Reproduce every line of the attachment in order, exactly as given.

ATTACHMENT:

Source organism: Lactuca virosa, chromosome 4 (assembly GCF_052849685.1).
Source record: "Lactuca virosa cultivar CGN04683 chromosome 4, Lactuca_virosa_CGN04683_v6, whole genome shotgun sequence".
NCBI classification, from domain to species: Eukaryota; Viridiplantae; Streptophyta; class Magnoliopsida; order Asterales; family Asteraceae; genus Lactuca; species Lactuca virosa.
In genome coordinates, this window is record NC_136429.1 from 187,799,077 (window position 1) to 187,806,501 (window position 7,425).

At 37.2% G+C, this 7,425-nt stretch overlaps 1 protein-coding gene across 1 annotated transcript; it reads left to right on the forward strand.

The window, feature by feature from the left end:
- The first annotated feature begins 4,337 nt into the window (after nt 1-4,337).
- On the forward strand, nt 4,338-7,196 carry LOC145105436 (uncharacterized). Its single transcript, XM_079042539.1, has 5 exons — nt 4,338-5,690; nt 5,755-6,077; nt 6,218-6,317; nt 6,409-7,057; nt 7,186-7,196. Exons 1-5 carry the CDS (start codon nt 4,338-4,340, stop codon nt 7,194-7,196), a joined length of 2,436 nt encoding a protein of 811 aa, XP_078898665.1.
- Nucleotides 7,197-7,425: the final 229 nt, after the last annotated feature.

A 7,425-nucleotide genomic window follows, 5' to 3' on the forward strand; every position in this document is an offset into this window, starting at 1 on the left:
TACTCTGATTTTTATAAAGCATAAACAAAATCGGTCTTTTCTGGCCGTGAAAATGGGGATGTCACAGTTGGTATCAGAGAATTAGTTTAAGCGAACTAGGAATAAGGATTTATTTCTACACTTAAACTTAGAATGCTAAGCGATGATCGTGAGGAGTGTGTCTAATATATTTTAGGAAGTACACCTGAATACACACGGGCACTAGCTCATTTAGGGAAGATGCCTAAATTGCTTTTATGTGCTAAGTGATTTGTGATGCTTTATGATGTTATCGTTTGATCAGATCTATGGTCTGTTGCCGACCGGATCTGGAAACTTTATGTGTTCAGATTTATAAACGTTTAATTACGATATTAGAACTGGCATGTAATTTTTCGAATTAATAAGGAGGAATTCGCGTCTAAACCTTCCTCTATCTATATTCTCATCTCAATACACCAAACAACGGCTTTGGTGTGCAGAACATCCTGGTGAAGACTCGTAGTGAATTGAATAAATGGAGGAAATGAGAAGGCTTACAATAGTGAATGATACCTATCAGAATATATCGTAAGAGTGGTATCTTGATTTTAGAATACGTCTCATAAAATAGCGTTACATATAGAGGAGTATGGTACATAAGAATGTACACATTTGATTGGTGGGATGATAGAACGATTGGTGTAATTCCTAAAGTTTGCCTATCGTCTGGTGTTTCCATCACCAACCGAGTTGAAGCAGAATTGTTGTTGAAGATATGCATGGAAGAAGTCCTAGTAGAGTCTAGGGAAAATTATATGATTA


Source organism: Lactuca virosa, chromosome 4 (assembly GCF_052849685.1).
Source record: "Lactuca virosa cultivar CGN04683 chromosome 4, Lactuca_virosa_CGN04683_v6, whole genome shotgun sequence".
NCBI classification, from domain to species: Eukaryota; Viridiplantae; Streptophyta; class Magnoliopsida; order Asterales; family Asteraceae; genus Lactuca; species Lactuca virosa.
In genome coordinates, this window is record NC_136429.1 from 187,799,077 (window position 1) to 187,806,501 (window position 7,425).

At 37.2% G+C, this 7,425-nt stretch overlaps 1 protein-coding gene across 1 annotated transcript; it reads left to right on the forward strand.

The window, feature by feature from the left end:
- The first annotated feature begins 4,337 nt into the window (after nt 1-4,337).
- On the forward strand, nt 4,338-7,196 carry LOC145105436 (uncharacterized). Its single transcript, XM_079042539.1, has 5 exons — nt 4,338-5,690; nt 5,755-6,077; nt 6,218-6,317; nt 6,409-7,057; nt 7,186-7,196. Exons 1-5 carry the CDS (start codon nt 4,338-4,340, stop codon nt 7,194-7,196), a joined length of 2,436 nt encoding a protein of 811 aa, XP_078898665.1.
- Nucleotides 7,197-7,425: the final 229 nt, after the last annotated feature.

A 7,425-nucleotide genomic window follows, 5' to 3' on the forward strand; every position in this document is an offset into this window, starting at 1 on the left:
TACTCTGATTTTTATAAAGCATAAACAAAATCGGTCTTTTCTGGCCGTGAAAATGGGGATGTCACAGTTGGTATCAGAGAATTAGTTTAAGCGAACTAGGAATAAGGATTTATTTCTACACTTAAACTTAGAATGCTAAGCGATGATCGTGAGGAGTGTGTCTAATATATTTTAGGAAGTACACCTGAATACACACGGGCACTAGCTCATTTAGGGAAGATGCCTAAATTGCTTTTATGTGCTAAGTGATTTGTGATGCTTTATGATGTTATCGTTTGATCAGATCTATGGTCTGTTGCCGACCGGATCTGGAAACTTTATGTGTTCAGATTTATAAACGTTTAATTACGATATTAGAACTGGCATGTAATTTTTCGAATTAATAAGGAGGAATTCGCGTCTAAACCTTCCTCTATCTATATTCTCATCTCAATACACCAAACAACGGCTTTGGTGTGCAGAACATCCTGGTGAAGACTCGTAGTGAATTGAATAAATGGAGGAAATGAGAAGGCTTACAATAGTGAATGATACCTATCAGAATATATCGTAAGAGTGGTATCTTGATTTTAGAATACGTCTCATAAAATAGCGTTACATATAGAGGAGTATGGTACATAAGAATGTACACATTTGATTGGTGGGATGATAGAACGATTGGTGTAATTCCTAAAGTTTGCCTATCGTCTGGTGTTTCCATCACCAACCGAGTTGAAGCAGAATTGTTGTTGAAGATATGCATGGAAGAAGTCCTAGTAGAGTCTAGGGAAAATTATATGATTA